My task as a writer has always been to take the scenes, the concrete physical objects, the moments, and the sensory details the real world offers, and shape them into story. The shaping is an all-important part of it, and that is why fiction is my true love, but not fiction as in something that didn’t really happen, just fiction as in something for which the shaping is as least as important as the representational qualities. The things that happened to Pam in Contents May Have Shifted are also things that happened to me—and yet, we know language, for all our trying, won’t stand still, won’t mean absolutely.

Words fail us, again and again. Language won’t mean absolutely.Continue Reading

“Ghosts Usually Accompany Me through My Poems”: An Interview with Diane Seuss

A_big_tip_in_Galveston2Words just seem to have more possibilities in the poems of Diane Seuss. They become more flexible, more magnetic, attracting and accumulating meaning and music in a speedy rush to surprise, a hard-won clarity about what it’s like to be here, be human. Diane is the author of three books of poetry: Four-Legged Girl (Graywolf Press, 2015); Wolf Lake, White Gown Blown Open (University of Massachusetts Press, 2010), recipient of the Juniper Prize for Poetry; and It Blows You Hollow (New Issues Press, 1998). A native of Michigan, she serves as writer-in-residence at Kalamazoo College.

Matthew Thorburn: How did Four-Legged Girl come together? Would you talk about your process—and was it different from your experience with your previous books?

Diane Seuss: Each collection has been the result of its own unique process. Four-Legged Girl came together after writing poems over a few years that reflected my obsession with the nature of desire. When I looked at those poems I saw a kind of trajectory that was not necessarily chronological but did move through a process of being captivated by desire (a true captive), rescinding desire, and finally coming to a new kind of desire that was not about romance but, frankly, about poetry. In my world, poetry is a placeholder for a larger spiritual and intellectual process. When I wrote the title poem, the image of the girl with four legs was the frame I needed for the freakdom of the whole manuscript. She is the purple creature who rose out of the whole shebang. The big poem in the book’s center, “I can’t listen to music, especially ‘Lush Life,’” became the drain around which the rest of the poems swirled, and in fact the image of the hub could be considered the collection’s structural metaphor.Continue Reading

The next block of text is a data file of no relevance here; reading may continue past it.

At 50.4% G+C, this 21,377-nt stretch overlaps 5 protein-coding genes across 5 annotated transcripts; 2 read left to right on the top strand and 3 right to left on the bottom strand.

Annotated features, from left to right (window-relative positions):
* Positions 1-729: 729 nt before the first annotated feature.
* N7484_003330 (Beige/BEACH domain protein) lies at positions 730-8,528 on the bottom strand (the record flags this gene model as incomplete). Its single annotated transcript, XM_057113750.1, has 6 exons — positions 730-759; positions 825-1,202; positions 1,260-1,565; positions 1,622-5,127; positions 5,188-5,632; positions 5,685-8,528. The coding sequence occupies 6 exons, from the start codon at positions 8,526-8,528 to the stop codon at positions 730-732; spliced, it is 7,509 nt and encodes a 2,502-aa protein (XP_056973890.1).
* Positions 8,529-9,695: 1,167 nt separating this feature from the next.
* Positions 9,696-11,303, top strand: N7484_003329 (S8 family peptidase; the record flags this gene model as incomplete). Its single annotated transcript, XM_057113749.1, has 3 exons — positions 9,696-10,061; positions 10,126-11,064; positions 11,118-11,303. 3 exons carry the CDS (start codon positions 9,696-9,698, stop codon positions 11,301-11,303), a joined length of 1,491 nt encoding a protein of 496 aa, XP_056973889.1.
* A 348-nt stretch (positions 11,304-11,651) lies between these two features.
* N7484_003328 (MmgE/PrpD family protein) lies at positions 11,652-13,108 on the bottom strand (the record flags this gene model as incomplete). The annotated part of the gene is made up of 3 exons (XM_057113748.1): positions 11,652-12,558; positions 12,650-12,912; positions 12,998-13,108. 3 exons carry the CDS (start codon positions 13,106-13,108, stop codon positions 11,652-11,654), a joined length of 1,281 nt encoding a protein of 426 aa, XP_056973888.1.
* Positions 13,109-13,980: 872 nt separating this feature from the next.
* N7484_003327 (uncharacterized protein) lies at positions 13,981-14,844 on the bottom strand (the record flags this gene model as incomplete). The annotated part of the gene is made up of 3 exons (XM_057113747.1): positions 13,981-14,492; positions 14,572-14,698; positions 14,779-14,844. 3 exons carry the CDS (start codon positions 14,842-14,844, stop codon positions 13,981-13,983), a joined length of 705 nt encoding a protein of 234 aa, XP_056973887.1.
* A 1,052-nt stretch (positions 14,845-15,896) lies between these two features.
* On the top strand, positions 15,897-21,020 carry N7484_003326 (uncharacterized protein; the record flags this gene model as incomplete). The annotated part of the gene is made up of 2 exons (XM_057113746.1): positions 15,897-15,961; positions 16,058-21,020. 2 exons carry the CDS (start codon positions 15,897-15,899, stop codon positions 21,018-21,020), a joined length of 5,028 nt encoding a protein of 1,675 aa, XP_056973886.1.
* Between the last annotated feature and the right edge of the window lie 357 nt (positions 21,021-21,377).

Compensation and Nuance: An Interview with Michele Hutchison

2016-03-23 14.52.51Michele Hutchison is an editor, blogger, and translator of both Dutch and French living in Amsterdam. For this interview, we’re talking about one of her latest projects, La Superba, a novel written by Ilja Leonard Pfeijffer recently published in the US by Deep Vellum. Pfeijffer is known in the Netherlands for both his prose and his poetry, and this is the second novel of his that Hutchison has translated. La Superba is a semi-autobiographical account of a Dutch poet living in Genoa. The novel has won multiple awards, including the Libris Literatuur Prijs and the Tzum Prize for most beautiful sentence.

Graham Oliver: Tell me about that Tzum Prize. Did that add some weight when translating? Did you seek out those sentences first, or did you try to keep yourself unaware of which sentences they were?

Michele Hutchison: Yes, I did worry about those sentences and to be honest, I think other sentences in the translation worked out better. So if you were going to look for a Tzum contender in the English edition, I think you’d choose something different. Translation’s always like that—you try to pick up elsewhere what you’ve dropped along the way. To be more explicit, I’m talking about compensation, often discussed in translation circles. I try to compensate by imitating the author’s style where possible. For example, if he’s used alliteration in a passage, I might not be able to replicate it at that exact same point, but I hope to get it in somewhere.